Is Your Business Complying with the Genetic Information Nondiscrimination Act?
- Is Your Business Complying with the Genetic Information Nondiscrimination Act?
- June 10, 2010
- The June 2010 Riker Danzig Labor & Employment ALERT
- Scott A. Ohnegian, Stephanie R. Wolfe, Daniel W. Zappo
- Area(s) of Practice:
- Labor & Employment Law
A new federal law and recently proposed regulations require employers to take new actions regarding employee's genetic information. The Genetic Information Nondiscrimination Act ("GINA" or the "Act") went into effect on November 21, 2009. The EEOC is charged with enforcing the Act, and the Commission proposed regulations in March 2009. Final regulations were expected in May 2010. However, the Commission appears to have delayed publication of those regulations. The delay served as a reminder to employers to ensure that they are complying with the Act's requirements while businesses wait for the EEOC to put the regulations in place.
The Act provides that employers may not discriminate against any prospective or current employee with respect to the compensation, terms, conditions or privileges of employment because of the employee's genetic information or family medical history. In addition, employers generally may not request, require or purchase such information about an employee or an employee's family member.
Of particular importance, the Act requires separate, confidential handling of genetic information when an employer is in possession of it. The Act mandates that employees maintain genetic information on separate forms and in separate medical files that employers must keep as a confidential medical record of the employee.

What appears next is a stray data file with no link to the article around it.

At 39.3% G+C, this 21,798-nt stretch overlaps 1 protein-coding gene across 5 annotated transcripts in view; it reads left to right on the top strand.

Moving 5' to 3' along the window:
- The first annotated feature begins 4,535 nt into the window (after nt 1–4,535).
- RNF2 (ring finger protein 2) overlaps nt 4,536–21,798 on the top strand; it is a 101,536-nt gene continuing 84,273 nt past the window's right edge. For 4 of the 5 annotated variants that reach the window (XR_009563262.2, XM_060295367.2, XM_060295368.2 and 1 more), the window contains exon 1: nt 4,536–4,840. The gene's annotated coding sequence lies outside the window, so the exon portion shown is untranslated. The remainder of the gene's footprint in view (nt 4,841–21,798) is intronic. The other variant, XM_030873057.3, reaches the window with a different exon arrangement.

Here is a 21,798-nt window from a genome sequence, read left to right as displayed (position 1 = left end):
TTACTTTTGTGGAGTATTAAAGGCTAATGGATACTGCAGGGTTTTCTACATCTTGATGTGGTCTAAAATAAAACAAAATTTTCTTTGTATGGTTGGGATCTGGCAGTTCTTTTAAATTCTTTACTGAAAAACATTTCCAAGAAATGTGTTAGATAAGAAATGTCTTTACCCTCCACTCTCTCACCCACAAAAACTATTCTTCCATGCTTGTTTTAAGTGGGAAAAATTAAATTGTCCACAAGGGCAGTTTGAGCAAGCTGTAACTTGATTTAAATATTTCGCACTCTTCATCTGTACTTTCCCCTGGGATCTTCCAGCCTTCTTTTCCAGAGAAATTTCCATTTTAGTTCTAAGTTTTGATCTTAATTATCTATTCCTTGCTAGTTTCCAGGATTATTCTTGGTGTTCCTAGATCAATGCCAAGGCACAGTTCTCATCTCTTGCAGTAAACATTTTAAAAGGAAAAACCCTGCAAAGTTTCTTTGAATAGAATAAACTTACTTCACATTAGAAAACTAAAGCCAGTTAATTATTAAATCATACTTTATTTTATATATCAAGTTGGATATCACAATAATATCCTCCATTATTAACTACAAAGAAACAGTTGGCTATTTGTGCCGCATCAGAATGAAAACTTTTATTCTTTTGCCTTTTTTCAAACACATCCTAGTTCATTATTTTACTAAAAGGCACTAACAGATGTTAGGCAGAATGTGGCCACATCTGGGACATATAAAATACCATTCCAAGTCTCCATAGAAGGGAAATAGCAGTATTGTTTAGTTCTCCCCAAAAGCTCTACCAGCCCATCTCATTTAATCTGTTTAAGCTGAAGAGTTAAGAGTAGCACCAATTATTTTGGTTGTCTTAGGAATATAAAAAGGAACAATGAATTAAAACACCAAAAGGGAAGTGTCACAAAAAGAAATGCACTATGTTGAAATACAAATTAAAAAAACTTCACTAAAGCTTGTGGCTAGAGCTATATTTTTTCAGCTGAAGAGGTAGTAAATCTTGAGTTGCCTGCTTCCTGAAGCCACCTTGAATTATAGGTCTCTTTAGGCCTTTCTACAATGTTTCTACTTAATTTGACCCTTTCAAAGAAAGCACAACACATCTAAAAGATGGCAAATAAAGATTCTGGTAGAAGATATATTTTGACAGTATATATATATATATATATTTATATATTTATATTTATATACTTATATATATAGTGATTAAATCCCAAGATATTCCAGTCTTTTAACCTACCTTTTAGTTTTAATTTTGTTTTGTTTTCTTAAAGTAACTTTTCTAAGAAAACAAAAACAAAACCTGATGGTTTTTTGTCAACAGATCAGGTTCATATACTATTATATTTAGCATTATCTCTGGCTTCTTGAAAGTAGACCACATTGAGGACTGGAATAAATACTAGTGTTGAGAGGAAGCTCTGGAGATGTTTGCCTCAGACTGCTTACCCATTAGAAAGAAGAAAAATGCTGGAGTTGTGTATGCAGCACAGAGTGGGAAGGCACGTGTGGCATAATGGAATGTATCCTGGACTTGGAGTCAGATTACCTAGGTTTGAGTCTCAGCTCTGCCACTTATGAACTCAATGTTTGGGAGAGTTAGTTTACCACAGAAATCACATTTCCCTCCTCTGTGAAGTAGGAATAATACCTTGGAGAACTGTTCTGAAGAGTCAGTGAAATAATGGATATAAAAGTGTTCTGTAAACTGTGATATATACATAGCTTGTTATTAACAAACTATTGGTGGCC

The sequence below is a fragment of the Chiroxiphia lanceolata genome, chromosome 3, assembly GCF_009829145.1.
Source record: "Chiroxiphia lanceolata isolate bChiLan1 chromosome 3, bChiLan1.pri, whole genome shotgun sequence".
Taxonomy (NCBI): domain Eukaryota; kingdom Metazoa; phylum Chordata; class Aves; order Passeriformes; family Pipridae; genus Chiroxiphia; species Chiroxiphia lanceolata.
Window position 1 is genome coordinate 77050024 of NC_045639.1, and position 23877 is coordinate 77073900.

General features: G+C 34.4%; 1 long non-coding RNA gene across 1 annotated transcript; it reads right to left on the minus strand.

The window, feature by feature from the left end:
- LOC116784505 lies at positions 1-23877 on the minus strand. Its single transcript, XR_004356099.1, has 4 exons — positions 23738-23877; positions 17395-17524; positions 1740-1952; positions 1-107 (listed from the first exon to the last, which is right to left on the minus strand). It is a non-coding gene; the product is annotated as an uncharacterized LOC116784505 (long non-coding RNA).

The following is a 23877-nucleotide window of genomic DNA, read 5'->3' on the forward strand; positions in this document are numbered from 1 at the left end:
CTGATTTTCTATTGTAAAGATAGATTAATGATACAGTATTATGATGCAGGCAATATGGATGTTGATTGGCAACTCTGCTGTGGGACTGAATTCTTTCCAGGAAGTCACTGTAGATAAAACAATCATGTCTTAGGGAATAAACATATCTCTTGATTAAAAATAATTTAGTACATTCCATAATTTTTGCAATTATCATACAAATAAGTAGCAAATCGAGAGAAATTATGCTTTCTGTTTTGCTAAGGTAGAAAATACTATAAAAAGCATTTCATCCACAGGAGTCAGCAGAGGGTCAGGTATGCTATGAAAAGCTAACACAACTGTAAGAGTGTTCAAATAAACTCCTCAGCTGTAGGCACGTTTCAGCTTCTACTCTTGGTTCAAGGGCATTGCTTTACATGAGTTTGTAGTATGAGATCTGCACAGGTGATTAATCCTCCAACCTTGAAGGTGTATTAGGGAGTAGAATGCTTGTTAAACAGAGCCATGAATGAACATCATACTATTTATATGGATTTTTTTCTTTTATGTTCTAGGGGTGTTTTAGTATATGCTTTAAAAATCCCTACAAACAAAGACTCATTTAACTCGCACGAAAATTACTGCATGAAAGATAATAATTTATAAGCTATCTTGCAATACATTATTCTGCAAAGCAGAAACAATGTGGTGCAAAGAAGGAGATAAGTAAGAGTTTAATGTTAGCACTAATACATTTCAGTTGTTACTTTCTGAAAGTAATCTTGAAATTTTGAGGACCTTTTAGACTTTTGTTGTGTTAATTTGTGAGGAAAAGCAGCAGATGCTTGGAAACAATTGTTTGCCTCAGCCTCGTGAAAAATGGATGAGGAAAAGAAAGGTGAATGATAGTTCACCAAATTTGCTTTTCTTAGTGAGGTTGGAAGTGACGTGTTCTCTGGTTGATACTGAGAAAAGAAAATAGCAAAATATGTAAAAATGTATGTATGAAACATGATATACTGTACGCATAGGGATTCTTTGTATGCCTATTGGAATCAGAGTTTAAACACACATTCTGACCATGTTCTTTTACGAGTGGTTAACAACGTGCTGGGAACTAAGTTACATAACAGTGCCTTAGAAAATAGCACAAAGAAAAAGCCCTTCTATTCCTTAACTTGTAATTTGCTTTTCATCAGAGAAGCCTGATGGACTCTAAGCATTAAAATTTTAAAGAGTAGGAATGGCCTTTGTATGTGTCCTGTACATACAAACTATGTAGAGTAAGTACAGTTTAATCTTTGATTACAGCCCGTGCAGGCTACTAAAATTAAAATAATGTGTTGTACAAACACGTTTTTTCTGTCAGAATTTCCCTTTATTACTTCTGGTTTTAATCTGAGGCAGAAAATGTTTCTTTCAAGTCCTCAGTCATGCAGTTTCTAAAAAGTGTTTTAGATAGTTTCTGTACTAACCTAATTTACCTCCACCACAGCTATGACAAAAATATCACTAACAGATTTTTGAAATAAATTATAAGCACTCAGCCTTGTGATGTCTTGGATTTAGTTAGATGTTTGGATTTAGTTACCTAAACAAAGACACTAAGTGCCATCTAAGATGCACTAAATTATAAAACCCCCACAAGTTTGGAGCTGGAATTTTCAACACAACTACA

Complying with GINA requires employers to take affirmative steps. Among other things, employers should (a) provide training for human resources departments and managers on how to avoid acquiring genetic information, (b) review record-keeping procedures, and (c) ensure confidential handling of genetic information. Employers should also post appropriate notices to inform all employees of the Act. Finally, employers should revise policies so that they explicitly prohibit discrimination based on genetic information.
The penalties for using genetic information in violation of the Act when hiring, firing or making compensation decisions are steep. A plaintiff may seek reinstatement, back pay, injunctive relief, compensatory and punitive damages and attorneys' fees and costs.
If you have any questions about how these changes in the law may affect your business, please contact Michael Furey, Scott Ohnegian, Dan Zappo or Stephanie Wolfe of Riker Danzig's Labor & Employment Group.